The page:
RABBI CHAIM HILLEL RASKIN ROV – KFAR CHABAD BEIS
The Torah says that on yom tov one may do melacha relevant for ochel nefesh – food on yom tov. However, one may only cook on yom tov for the sake of yom tov itself.
Cooking food that cannot possibly be eaten on yom tov (i.e. it won’t be ready until yom tov is over) is prohibited min haTorah, and cooking food that one does not intend to eat on yom tov is prohibited midrabanan.
In halacha, the second day of yom tov is considered a doubtful requirement (sfeika d’yoma), and compared to the first day of yom tov, it is not yom tov at all. Cooking on the first day of yom tov for the second day is similar to cooking for a weekday.
Yet, in two situations Chazal permitted adding to a yom tov (even for sake of a weekday):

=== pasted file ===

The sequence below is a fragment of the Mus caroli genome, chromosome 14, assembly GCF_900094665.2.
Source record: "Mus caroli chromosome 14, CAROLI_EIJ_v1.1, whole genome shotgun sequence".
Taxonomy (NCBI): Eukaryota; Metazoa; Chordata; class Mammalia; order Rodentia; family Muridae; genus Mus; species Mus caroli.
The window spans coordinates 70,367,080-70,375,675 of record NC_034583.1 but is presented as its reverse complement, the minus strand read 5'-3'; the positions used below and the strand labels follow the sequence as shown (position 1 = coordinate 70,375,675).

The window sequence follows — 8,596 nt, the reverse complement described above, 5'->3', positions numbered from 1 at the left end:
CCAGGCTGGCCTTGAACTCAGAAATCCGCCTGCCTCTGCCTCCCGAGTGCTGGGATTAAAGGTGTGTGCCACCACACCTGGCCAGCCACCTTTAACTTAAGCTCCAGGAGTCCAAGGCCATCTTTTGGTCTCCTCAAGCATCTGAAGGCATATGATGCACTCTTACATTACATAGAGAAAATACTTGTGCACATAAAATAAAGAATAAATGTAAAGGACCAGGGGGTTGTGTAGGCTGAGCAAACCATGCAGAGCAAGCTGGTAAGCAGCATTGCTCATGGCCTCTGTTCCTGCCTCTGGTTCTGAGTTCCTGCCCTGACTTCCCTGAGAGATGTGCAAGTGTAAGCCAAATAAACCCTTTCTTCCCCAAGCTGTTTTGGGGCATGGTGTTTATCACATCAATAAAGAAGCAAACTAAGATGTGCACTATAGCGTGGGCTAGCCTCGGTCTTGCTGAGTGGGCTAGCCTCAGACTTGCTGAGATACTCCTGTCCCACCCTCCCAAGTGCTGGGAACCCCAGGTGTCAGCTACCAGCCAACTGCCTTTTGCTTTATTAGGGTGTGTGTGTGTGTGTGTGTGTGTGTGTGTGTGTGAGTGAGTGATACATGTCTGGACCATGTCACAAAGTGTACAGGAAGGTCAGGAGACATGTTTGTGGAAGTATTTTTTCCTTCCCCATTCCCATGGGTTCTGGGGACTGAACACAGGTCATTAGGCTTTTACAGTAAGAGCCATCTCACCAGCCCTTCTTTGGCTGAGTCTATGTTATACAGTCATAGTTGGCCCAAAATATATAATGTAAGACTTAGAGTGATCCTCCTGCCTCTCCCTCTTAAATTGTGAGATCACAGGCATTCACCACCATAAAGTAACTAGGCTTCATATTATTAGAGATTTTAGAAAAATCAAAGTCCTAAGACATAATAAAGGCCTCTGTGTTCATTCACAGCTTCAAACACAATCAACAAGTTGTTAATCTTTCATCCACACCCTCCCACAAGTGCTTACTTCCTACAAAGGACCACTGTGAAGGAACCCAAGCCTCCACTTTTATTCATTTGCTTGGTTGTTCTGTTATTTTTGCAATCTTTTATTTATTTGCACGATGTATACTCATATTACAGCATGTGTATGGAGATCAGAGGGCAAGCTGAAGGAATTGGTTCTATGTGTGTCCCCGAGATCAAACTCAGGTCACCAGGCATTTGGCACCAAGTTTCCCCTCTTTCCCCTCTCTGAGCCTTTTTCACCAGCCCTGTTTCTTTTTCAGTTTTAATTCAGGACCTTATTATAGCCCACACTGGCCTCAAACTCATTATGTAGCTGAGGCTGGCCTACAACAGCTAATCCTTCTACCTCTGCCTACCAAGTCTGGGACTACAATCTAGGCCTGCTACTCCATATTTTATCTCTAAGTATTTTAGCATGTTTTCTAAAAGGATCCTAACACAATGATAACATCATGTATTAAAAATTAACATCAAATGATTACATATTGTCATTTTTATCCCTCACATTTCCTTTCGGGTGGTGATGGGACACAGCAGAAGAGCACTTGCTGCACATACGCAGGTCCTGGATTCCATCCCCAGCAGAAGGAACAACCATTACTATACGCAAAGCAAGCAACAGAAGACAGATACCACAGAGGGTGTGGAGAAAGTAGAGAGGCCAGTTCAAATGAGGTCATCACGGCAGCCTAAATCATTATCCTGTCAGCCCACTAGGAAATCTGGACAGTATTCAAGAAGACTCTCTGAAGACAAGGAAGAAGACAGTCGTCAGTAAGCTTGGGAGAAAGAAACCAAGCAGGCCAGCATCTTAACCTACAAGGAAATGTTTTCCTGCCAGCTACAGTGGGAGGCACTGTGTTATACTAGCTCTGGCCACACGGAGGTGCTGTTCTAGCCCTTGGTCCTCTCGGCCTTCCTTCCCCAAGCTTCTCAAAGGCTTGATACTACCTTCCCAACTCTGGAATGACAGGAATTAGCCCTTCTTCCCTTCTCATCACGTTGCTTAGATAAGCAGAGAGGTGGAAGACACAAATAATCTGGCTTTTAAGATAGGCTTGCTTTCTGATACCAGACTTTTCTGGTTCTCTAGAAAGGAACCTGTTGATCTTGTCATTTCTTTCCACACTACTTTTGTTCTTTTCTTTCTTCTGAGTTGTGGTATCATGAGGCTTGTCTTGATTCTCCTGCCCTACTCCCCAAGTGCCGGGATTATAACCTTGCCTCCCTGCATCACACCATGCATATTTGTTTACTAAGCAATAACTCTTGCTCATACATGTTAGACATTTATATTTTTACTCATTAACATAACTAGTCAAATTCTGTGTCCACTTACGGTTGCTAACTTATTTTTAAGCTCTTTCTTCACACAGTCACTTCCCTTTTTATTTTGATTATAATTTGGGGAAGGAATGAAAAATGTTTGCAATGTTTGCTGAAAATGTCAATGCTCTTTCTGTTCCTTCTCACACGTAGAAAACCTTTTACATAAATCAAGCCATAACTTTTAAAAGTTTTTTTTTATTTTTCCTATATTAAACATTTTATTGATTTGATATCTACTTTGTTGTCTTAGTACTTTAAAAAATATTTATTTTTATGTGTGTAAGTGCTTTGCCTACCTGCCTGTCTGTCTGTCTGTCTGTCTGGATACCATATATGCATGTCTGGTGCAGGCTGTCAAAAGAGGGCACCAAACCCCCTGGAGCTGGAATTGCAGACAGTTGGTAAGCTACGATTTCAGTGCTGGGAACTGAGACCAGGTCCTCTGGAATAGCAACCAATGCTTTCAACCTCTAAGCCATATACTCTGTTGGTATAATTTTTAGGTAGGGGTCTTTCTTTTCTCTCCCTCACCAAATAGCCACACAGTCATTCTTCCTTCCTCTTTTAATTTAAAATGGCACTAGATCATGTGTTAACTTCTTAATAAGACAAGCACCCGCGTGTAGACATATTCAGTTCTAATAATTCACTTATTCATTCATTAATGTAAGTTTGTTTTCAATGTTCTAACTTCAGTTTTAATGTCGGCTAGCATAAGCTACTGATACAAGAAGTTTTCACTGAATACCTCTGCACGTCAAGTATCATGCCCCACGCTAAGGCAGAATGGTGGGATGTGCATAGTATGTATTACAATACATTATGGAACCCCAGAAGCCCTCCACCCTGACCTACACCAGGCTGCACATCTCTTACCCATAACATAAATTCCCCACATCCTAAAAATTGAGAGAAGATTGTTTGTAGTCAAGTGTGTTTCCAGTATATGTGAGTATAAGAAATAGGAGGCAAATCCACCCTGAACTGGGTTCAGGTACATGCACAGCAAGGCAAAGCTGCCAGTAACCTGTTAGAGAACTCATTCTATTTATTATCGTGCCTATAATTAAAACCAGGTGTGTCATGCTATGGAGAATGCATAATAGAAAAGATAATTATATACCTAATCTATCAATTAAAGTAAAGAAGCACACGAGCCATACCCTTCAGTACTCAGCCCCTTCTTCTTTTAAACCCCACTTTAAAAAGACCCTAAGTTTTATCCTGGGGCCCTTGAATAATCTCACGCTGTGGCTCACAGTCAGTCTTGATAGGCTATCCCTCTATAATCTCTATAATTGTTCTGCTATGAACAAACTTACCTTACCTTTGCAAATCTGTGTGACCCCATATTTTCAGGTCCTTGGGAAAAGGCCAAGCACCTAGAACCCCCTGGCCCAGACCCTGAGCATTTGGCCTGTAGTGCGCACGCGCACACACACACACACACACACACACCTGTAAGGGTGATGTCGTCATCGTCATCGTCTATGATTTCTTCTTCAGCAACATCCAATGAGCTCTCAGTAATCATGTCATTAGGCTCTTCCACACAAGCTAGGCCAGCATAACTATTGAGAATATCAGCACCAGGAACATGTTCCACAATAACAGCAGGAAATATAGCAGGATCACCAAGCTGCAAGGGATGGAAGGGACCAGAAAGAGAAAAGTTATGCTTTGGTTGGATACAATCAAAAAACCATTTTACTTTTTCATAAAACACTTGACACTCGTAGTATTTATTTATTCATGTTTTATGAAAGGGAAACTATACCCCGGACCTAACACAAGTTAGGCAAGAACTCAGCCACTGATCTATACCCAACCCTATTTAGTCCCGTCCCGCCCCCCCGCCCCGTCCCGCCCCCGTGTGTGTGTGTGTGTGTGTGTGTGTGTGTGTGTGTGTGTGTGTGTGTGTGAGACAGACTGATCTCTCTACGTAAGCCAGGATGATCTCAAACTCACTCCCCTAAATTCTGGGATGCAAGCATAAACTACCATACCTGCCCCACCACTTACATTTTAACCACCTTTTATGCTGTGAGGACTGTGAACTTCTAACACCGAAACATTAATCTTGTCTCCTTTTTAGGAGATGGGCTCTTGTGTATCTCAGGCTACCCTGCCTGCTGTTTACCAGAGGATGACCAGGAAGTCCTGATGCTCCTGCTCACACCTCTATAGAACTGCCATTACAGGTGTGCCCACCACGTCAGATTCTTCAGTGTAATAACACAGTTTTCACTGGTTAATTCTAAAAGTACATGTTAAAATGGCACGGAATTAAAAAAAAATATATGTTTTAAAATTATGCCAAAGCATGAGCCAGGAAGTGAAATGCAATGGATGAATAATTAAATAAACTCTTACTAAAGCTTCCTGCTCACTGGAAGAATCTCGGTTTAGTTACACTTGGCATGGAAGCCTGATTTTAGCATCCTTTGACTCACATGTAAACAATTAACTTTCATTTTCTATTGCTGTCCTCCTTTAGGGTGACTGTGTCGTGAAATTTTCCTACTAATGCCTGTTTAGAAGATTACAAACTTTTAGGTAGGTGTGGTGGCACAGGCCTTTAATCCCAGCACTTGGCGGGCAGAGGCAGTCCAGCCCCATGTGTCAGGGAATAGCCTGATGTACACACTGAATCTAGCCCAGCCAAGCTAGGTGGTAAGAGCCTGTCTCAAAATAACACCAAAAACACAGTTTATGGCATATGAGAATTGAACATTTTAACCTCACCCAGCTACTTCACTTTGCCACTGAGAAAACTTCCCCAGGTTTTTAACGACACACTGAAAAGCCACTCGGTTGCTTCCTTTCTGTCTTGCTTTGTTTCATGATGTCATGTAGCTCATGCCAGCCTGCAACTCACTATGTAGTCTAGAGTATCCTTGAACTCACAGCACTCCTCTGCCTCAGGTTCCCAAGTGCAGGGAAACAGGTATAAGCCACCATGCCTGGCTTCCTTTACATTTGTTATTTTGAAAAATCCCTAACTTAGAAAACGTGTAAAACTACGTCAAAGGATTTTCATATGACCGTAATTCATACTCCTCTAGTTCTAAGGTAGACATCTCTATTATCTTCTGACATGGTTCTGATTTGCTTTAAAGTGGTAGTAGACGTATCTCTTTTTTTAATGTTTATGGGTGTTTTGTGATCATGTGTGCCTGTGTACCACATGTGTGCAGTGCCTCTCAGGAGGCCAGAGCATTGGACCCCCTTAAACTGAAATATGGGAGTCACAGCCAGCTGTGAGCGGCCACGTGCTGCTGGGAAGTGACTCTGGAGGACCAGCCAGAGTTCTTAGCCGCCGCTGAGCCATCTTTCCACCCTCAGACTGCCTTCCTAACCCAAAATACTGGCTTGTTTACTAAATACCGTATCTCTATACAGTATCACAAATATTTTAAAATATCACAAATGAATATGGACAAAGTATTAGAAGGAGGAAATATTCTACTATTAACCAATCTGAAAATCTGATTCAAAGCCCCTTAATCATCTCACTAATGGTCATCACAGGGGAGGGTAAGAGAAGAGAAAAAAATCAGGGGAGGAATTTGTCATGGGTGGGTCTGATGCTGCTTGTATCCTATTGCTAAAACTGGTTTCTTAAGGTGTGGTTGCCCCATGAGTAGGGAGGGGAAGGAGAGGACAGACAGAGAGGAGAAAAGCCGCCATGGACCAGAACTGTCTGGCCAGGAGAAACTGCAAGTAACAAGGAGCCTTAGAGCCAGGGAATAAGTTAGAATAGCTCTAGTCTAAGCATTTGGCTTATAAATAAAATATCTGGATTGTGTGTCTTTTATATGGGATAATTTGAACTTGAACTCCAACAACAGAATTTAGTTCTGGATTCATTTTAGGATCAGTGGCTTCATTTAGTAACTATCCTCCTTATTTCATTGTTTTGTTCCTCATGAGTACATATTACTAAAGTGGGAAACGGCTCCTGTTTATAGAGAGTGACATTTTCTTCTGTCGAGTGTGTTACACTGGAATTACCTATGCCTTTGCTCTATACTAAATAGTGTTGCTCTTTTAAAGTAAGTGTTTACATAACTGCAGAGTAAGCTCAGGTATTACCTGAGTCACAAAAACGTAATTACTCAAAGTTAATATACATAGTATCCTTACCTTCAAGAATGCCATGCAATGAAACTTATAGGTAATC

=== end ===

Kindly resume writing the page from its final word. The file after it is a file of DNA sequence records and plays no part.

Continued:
If adding more food enhances the entire dish. For example, one who wants to eat potatoes may bake it with chicken which he will eat the next day, since the chicken enhances the potatoes he wants to eat now.
If no additional melacha is performed. For example, one may fill up a pot with more than he needs before placing it on the fire. However, while it is on the fire, one may not add to it.
What if one doesn’t need the food on the first day and his intention is for the second day only?
Shulchan Aruch permits cooking the dish and eating just a kazayis (1 oz.) on the first day, provided that: (a) The rest of the dish is for the second day of yom tov, not for a weekday; (b) He doesn’t add to the pot once it’s on the fire (see heter #2 above); (c) It is cooked before the main daytime meal, so that he can potentially eat from it at the meal; (d) Each dish is cooked in one pot only, since if he’s only eating a bite, one pot is enough. 5 However, some poskim prohibit cooking when there isn’t a genuine need, and consider it a prohibited trick (ha’arama).
The Alter Rebbe rules that it is permissible, yet adds that a baal nefesh should not cook for the second day unless he genuinely would like to eat a kazayis amount on the first day.
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